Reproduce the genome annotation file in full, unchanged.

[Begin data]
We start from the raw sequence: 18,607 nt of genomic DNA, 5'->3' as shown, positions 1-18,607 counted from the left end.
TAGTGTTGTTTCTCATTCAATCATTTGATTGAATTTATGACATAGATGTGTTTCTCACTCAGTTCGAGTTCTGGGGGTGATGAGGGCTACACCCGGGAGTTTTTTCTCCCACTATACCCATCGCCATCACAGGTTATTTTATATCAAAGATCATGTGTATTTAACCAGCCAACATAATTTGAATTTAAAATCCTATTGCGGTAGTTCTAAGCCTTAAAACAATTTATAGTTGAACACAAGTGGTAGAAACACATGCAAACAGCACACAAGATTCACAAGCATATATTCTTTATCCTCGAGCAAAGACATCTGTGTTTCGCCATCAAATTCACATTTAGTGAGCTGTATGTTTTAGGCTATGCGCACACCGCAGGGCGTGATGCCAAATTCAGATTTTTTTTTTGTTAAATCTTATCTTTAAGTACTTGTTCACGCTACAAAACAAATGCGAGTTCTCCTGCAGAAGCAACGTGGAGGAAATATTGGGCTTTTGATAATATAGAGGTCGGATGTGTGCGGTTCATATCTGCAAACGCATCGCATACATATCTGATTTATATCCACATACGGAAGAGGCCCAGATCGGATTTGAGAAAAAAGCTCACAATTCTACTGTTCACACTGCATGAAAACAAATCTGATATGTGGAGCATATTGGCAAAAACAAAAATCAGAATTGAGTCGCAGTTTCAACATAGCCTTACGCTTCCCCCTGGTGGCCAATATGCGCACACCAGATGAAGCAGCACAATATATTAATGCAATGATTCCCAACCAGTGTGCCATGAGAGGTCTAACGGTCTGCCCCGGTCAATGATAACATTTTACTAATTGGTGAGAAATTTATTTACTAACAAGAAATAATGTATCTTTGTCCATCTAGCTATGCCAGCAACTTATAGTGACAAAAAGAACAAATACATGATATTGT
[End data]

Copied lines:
We start from the raw sequence: 18,607 nt of genomic DNA, 5'->3' as shown, positions 1-18,607 counted from the left end.
TAGTGTTGTTTCTCATTCAATCATTTGATTGAATTTATGACATAGATGTGTTTCTCACTCAGTTCGAGTTCTGGGGGTGATGAGGGCTACACCCGGGAGTTTTTTCTCCCACTATACCCATCGCCATCACAGGTTATTTTATATCAAAGATCATGTGTATTTAACCAGCCAACATAATTTGAATTTAAAATCCTATTGCGGTAGTTCTAAGCCTTAAAACAATTTATAGTTGAACACAAGTGGTAGAAACACATGCAAACAGCACACAAGATTCACAAGCATATATTCTTTATCCTCGAGCAAAGACATCTGTGTTTCGCCATCAAATTCACATTTAGTGAGCTGTATGTTTTAGGCTATGCGCACACCGCAGGGCGTGATGCCAAATTCAGATTTTTTTTTTGTTAAATCTTATCTTTAAGTACTTGTTCACGCTACAAAACAAATGCGAGTTCTCCTGCAGAAGCAACGTGGAGGAAATATTGGGCTTTTGATAATATAGAGGTCGGATGTGTGCGGTTCATATCTGCAAACGCATCGCATACATATCTGATTTATATCCACATACGGAAGAGGCCCAGATCGGATTTGAGAAAAAAGCTCACAATTCTACTGTTCACACTGCATGAAAACAAATCTGATATGTGGAGCATATTGGCAAAAACAAAAATCAGAATTGAGTCGCAGTTTCAACATAGCCTTACGCTTCCCCCTGGTGGCCAATATGCGCACACCAGATGAAGCAGCACAATATATTAATGCAATGATTCCCAACCAGTGTGCCATGAGAGGTCTAACGGTCTGCCCCGGTCAATGATAACATTTTACTAATTGGTGAGAAATTTATTTACTAACAAGAAATAATGTATCTTTGTCCATCTAGCTATGCCAGCAACTTATAGTGACAAAAAGAACAAATACATGATATTGT